Shmuel Polin
ניט מיט שעלטן/לאַכן קען מען די וועלט איבערמאַכן

Shabbos Passover during 5780

Torah reading intro

Today, we are reading from Exodus 33:12–34:26 and from Numbers 28:19–25. In Exodus, we will read about one of the more prolific scenes from our scripture, from Sinai. In these verses, Moses will see the back of G-d; afterward, he will be summoned to hew tablets. G-d proclaims a covenant in the presence of all of the Israelites, for the land of Israel will be theirs, as ordained by G-d. Upon entering the land, the Israelites are instructed to destroy the inhabitants’ false idols and from this day forth observe the festival of unleavened bread. In Numbers, our scripture will emphasize the prohibitions against labor for the holiday.

Reading through our parsha today, I am reminded about an anecdotal story from my year in Israel of rabbinical school. Our class was dragged into one of our many journeys in which nobody seemed to plan for lunches, rest stops, or bathroom breaks. I distinctly remember the bus we were crowded into. It was a bulletproof bus, and we were traveling close to Nabulus. I remember it so distinctly because the bus had not been cleaned, and we were desperate to find some sort of distraction on the bus. My classmates and I devised games to pass the time. In one game, one of my classmates posed to our group that if you could relive one experience in the Torah, what would it be? Interestingly enough, the scene of Moses meeting G-d was the most popular scene. Everyone wants to relive an experience like Moses in these verses read today, of facing the back of G-d.

Men and women devote their lives to this endeavor. Some try to acquire this experience by studying in rabbinical school for 5 years. Others may become a doctor or a lawyer but with the same goal in mind: to somehow come face to face with the divine. I’d like to suggest something my classmates overlooked when formulating this question. Searching and discovering are things that we can do internally to connect with the eternal. As I was thinking of the question, I remember thinking that I believe I can connect with the divine not atop Sinai but at unexpected moments. Sometimes, you give your life for the search of something but it is in your own backyard. Let these thoughts carry us through the Torah reading today.

Haftorah intro

For our Haftorah reading, we will be reading from Ezekiel 37:1–14. In our verses today, we will read about Ezekiel’s “vision of the dry bones,” in which he finds himself in a valley covered in dry bones. G-d tells Ezekiel to tell the bones that G-d will cause them to reassemble, grow flesh and come to life.

After the newly revived people seemingly come to life, G-d tells Ezekiel that the people he sees represent the Jewish people, who, after being brought to destruction, will be restored to their full glory. G-d will breathe new life into them, and they will again prosper.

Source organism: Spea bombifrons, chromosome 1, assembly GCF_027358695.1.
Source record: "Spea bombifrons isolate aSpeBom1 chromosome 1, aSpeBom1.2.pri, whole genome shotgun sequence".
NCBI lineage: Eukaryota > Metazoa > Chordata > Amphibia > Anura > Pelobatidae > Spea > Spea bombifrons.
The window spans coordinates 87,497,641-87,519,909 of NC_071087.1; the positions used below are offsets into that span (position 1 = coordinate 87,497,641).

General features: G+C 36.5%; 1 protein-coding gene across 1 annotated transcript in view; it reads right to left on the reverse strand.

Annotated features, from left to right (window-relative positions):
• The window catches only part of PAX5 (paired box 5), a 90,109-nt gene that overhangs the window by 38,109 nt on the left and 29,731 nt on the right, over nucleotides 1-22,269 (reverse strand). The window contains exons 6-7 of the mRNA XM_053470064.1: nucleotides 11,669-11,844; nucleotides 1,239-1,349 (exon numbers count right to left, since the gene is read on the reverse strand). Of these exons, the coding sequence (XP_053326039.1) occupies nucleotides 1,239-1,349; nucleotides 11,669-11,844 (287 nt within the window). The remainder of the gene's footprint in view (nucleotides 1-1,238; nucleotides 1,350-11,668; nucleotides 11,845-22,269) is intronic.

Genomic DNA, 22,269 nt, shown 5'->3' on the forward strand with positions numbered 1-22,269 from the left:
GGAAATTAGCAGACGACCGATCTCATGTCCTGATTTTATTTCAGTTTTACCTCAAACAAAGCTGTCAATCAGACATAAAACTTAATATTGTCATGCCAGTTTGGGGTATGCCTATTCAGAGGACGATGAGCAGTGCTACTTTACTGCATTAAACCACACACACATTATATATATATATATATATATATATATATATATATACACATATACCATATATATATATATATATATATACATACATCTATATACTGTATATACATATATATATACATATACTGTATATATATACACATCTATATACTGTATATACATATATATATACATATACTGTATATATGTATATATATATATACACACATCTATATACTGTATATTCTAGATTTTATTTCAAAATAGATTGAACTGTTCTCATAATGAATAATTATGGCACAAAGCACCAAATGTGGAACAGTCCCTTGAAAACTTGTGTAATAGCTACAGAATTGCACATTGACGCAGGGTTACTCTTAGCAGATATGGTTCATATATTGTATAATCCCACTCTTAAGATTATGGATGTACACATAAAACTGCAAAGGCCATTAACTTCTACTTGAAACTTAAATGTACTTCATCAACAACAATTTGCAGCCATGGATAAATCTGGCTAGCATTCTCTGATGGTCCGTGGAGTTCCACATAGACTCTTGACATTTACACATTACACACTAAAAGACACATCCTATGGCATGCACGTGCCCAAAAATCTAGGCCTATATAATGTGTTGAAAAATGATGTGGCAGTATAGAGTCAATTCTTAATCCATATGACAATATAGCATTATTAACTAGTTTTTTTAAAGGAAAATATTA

The vision of Ezekiel is one of the most heavily discussed visions from our prophets. These visions are so powerful that they have trickled into our religious consciousness in significant ways. The revival of the dead is something challenging for many skeptics to understand. Reform and Conservative Judaism have traditionally splintered liturgically on this matter. I am not fundamentally bothered by the language; rather, in the wake of our tragic history, I find these words empowering and even inspiring. Mishkan Tefilah made a historical decision on traditional liturgical revival in the last Sidur to include the optional reading of the revival of the dead as part of the Amidah. May the dialogue between our movements, institutions, theologies, and beliefs be something we continue to engage in.

About the Author
Rabbi Shmuel Polin is the Rabbi of Etz Chaim Congregation - Monroe Township Jewish Center on Monroe Township, New Jersey. A New Jersey native, he completed his B.A. at American University in Washington D.C. where he studied Jewish Studies and International Studies. He also completed both an M.A. in Holocaust and Genocide Studies and an M.A. in Jewish Studies from Gratz College of Melrose Park, Pennsylvania. His thesis focused on the depiction of European antisemitism in 1930's-1940's American and foreign cinema. Subsequent to both of masters programs, Rabbi Polin graduated with a third Masters in Hebrew Letters and received his Semikhah (Rabbinic ordination) from the Hebrew Union College - Jewish Institute of Religion in Cincinnati, Ohio. Shmuel has years of experience of teaching Hebrew School at Kehillat HaNahar of New Hope, Pennsylvania, leading as a student rabbi at Beth Boruk Temple (Richmond, Indiana) and Temple Israel (Paducah, Kentucky), and also working for Israeli non-governmental organizations.